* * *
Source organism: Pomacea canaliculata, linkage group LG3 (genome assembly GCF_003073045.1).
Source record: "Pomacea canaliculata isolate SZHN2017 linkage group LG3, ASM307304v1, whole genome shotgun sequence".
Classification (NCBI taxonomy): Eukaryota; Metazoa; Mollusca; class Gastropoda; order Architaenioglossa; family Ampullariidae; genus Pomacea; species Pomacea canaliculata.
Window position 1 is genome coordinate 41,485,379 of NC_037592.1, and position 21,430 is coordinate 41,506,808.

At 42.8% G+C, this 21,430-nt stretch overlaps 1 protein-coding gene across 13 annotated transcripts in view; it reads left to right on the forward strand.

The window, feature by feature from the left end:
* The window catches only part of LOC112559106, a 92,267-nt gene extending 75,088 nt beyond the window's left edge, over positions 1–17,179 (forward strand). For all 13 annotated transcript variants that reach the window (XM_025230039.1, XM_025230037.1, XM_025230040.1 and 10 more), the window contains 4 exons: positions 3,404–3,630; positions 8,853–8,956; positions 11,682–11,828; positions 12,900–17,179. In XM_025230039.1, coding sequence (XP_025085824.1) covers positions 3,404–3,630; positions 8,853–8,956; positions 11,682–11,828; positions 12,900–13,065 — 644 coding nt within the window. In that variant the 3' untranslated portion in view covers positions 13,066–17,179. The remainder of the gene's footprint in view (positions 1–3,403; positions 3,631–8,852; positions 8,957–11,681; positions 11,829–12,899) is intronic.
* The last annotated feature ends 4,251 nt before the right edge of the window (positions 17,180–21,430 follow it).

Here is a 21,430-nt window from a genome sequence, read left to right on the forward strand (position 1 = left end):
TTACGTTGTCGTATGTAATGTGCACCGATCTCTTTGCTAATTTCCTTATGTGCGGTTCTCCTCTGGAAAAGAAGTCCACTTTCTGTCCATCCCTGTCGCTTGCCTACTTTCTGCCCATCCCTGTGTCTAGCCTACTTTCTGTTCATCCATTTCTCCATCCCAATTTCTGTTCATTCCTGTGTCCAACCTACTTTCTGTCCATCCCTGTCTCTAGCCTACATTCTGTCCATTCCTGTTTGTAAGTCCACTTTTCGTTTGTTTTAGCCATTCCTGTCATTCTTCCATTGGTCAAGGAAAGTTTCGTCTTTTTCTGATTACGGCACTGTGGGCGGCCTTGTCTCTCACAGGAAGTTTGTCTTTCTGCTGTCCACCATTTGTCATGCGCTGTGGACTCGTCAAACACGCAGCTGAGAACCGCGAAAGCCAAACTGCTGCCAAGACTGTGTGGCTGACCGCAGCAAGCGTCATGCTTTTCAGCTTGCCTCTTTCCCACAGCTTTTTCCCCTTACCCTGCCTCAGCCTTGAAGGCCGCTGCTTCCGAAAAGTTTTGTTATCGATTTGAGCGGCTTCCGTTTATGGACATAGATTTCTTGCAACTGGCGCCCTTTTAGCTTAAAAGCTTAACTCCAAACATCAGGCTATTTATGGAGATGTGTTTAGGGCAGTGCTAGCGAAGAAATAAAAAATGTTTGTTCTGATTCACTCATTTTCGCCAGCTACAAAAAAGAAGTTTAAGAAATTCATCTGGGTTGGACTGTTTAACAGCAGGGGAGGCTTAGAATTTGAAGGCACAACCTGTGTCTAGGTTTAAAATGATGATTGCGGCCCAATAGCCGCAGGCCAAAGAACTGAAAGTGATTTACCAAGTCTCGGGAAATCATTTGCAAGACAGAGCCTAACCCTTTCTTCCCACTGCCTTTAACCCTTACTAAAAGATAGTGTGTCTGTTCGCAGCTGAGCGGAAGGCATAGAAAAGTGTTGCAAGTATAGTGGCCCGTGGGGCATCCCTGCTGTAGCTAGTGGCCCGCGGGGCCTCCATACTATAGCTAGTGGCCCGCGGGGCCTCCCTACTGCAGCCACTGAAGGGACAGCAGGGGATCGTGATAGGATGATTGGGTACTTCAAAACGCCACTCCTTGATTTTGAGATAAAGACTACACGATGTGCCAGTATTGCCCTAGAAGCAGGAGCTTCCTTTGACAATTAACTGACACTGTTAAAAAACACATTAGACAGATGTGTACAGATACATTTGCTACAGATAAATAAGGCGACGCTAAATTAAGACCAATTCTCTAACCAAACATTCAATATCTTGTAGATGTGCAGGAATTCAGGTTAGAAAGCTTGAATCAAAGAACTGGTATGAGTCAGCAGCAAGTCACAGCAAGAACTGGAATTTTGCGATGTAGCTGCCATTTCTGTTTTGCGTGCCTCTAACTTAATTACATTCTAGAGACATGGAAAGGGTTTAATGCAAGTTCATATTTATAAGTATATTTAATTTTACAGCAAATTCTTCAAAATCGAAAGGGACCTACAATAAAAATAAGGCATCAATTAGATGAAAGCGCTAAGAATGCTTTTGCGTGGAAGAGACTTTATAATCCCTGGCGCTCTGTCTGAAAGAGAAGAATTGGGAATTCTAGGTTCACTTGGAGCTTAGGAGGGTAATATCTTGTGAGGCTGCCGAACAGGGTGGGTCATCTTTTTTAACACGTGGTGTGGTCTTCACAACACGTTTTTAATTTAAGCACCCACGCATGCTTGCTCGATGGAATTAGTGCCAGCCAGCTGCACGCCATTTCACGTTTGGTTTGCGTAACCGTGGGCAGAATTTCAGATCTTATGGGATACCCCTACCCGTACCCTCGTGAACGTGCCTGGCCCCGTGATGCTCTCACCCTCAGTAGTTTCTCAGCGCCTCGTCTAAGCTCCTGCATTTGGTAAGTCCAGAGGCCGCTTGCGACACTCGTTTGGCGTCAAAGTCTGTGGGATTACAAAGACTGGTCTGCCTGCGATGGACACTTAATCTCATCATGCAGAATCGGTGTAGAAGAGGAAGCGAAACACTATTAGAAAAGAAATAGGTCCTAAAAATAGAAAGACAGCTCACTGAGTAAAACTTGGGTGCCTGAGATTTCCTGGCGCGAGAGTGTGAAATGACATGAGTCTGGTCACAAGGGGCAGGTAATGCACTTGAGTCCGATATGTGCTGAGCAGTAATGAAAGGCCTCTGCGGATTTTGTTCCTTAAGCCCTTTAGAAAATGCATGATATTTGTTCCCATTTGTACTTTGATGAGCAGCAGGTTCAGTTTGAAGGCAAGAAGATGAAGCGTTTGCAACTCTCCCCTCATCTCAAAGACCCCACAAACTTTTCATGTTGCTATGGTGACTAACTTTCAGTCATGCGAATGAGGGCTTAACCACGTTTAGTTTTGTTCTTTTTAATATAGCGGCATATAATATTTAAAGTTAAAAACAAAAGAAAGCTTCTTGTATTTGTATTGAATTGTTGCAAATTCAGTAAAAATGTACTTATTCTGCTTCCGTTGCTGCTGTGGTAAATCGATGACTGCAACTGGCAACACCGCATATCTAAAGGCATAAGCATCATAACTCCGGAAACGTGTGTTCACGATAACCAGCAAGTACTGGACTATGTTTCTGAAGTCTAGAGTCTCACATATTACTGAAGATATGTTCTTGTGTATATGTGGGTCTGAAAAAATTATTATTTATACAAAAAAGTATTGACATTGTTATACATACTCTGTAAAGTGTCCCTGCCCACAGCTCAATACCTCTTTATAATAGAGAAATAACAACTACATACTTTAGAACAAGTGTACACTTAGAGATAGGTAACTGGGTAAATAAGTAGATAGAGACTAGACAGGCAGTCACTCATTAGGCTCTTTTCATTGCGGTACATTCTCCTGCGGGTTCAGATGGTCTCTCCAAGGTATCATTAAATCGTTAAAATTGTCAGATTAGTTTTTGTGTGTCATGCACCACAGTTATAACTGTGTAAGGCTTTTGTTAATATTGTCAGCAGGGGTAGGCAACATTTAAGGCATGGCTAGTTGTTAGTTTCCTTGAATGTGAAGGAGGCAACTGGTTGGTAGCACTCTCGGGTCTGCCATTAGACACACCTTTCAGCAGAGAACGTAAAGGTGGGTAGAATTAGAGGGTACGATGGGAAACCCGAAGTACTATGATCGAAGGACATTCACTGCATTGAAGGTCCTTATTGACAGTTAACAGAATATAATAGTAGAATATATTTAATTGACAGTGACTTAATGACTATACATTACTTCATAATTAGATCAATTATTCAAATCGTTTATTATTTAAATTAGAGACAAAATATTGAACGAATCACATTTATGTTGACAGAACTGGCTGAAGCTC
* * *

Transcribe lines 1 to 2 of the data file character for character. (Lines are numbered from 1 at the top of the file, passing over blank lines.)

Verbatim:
Source organism: Pomacea canaliculata, linkage group LG3 (genome assembly GCF_003073045.1).
Source record: "Pomacea canaliculata isolate SZHN2017 linkage group LG3, ASM307304v1, whole genome shotgun sequence".